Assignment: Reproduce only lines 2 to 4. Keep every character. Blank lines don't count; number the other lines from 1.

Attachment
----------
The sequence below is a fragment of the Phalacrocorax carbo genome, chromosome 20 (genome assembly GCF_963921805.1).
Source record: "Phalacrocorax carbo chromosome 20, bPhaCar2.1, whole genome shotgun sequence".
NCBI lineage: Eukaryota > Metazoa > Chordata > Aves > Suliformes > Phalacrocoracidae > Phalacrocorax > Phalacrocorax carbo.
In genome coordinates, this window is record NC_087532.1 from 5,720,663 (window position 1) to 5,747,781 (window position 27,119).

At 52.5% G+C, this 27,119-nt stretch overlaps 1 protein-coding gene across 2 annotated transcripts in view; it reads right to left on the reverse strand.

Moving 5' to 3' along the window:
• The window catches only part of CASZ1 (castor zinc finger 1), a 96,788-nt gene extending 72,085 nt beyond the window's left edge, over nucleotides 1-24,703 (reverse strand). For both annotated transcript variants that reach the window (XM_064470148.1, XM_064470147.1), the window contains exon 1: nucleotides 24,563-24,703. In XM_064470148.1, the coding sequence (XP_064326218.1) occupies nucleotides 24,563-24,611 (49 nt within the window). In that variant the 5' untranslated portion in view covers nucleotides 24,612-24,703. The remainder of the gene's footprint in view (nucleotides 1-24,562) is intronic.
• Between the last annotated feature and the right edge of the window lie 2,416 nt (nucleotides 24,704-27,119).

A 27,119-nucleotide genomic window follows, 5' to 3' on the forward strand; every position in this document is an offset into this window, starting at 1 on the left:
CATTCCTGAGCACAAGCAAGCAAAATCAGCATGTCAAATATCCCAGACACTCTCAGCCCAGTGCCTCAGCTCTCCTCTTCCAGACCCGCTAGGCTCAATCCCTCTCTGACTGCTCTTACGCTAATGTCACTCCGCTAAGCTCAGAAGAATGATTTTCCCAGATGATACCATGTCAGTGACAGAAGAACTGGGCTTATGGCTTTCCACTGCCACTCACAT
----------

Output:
Source record: "Phalacrocorax carbo chromosome 20, bPhaCar2.1, whole genome shotgun sequence".
NCBI lineage: Eukaryota > Metazoa > Chordata > Aves > Suliformes > Phalacrocoracidae > Phalacrocorax > Phalacrocorax carbo.
In genome coordinates, this window is record NC_087532.1 from 5,720,663 (window position 1) to 5,747,781 (window position 27,119).